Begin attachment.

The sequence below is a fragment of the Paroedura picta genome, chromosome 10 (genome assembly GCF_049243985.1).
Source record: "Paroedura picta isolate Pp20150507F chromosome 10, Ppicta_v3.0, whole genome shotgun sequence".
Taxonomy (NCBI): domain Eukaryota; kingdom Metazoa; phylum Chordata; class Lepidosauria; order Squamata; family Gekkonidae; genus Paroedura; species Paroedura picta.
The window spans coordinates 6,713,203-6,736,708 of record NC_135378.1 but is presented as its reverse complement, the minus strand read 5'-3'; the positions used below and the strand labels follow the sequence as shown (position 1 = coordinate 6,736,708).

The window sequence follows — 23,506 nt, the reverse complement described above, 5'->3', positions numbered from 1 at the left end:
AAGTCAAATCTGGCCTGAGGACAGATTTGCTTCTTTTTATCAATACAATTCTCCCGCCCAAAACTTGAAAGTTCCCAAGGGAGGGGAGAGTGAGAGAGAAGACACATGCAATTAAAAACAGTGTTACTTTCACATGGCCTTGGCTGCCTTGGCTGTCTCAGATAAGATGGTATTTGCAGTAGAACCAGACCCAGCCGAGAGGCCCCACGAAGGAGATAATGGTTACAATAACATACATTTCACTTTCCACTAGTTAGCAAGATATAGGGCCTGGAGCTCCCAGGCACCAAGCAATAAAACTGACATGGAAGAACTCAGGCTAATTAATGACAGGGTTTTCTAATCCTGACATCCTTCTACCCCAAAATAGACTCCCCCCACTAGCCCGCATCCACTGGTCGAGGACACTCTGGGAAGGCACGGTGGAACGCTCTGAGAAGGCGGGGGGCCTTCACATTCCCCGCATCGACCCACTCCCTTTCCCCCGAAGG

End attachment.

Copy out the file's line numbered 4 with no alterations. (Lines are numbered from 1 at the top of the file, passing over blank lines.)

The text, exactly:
The window spans coordinates 6,713,203-6,736,708 of record NC_135378.1 but is presented as its reverse complement, the minus strand read 5'-3'; the positions used below and the strand labels follow the sequence as shown (position 1 = coordinate 6,736,708).